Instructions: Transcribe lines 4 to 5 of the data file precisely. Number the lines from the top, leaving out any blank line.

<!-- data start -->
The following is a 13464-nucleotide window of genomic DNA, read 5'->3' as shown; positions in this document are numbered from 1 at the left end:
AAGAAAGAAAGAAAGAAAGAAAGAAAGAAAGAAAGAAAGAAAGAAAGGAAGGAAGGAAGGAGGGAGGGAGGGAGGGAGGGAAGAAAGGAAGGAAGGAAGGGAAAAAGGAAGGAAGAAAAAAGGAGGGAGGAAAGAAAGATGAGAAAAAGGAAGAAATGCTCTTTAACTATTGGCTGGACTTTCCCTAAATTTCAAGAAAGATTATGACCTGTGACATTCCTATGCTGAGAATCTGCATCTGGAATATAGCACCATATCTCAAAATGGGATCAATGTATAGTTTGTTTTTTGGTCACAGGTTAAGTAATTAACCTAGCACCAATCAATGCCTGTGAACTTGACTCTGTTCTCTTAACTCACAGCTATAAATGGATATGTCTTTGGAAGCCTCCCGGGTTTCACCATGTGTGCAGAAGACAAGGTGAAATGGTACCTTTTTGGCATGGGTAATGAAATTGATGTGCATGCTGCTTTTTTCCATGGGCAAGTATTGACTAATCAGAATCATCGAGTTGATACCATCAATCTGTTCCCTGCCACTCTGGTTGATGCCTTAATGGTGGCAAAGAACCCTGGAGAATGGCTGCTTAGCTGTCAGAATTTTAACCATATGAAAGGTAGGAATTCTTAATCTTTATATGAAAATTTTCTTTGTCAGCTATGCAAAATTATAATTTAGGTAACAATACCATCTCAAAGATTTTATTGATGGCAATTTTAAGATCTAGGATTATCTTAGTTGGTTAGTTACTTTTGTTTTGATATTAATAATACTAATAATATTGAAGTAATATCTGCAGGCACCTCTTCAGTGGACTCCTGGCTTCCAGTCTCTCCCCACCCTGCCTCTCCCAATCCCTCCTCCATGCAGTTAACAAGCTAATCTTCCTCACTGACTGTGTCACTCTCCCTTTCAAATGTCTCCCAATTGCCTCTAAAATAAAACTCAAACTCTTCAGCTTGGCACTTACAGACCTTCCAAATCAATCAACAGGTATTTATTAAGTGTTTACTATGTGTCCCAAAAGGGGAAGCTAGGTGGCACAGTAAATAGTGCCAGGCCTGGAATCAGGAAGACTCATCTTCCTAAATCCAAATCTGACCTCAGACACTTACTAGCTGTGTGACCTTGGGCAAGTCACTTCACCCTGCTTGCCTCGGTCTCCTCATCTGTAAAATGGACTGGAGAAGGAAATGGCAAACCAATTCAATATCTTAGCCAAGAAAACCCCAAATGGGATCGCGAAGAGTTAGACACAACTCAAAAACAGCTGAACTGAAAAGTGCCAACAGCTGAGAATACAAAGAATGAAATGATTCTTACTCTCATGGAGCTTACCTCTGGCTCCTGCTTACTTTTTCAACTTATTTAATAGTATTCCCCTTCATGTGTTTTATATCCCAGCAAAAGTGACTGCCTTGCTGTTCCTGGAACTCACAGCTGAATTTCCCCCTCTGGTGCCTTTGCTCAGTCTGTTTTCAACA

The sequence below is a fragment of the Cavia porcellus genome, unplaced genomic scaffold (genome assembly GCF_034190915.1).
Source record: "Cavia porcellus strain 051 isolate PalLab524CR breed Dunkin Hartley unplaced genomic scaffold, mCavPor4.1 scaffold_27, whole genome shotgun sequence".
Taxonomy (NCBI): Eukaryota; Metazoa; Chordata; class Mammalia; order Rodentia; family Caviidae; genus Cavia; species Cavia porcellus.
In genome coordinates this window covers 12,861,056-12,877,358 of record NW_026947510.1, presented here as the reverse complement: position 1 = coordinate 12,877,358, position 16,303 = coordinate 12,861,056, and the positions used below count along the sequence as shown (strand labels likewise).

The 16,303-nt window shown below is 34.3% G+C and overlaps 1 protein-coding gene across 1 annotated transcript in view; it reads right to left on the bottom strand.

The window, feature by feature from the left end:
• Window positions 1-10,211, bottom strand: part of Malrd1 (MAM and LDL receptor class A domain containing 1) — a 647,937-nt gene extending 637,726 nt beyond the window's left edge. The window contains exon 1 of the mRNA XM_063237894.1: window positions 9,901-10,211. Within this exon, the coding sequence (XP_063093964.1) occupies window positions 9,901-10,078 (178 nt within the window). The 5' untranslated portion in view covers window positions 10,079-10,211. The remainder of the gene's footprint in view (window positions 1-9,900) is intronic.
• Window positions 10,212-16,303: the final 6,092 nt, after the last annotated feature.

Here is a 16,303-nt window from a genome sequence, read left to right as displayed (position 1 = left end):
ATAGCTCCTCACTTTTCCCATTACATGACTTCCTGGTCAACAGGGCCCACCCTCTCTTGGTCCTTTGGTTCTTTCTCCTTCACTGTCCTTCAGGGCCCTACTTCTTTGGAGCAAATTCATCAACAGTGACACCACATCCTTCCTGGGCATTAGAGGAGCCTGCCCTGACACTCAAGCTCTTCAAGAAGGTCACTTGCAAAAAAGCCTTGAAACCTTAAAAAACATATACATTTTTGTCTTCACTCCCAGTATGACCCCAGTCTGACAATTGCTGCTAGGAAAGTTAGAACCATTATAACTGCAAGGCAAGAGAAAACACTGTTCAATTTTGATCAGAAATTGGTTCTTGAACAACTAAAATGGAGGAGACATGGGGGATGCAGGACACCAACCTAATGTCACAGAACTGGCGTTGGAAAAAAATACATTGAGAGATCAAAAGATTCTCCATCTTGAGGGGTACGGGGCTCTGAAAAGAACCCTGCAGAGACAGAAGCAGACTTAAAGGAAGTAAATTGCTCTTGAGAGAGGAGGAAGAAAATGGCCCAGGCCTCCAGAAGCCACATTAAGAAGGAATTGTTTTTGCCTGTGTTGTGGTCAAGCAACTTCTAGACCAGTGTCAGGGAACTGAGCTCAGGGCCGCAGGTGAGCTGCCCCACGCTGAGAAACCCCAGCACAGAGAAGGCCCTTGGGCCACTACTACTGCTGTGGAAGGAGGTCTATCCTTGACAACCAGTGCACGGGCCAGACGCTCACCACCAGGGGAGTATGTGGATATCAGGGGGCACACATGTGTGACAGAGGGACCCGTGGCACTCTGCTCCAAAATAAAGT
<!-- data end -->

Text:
Source record: "Cavia porcellus strain 051 isolate PalLab524CR breed Dunkin Hartley unplaced genomic scaffold, mCavPor4.1 scaffold_27, whole genome shotgun sequence".
Taxonomy (NCBI): Eukaryota; Metazoa; Chordata; class Mammalia; order Rodentia; family Caviidae; genus Cavia; species Cavia porcellus.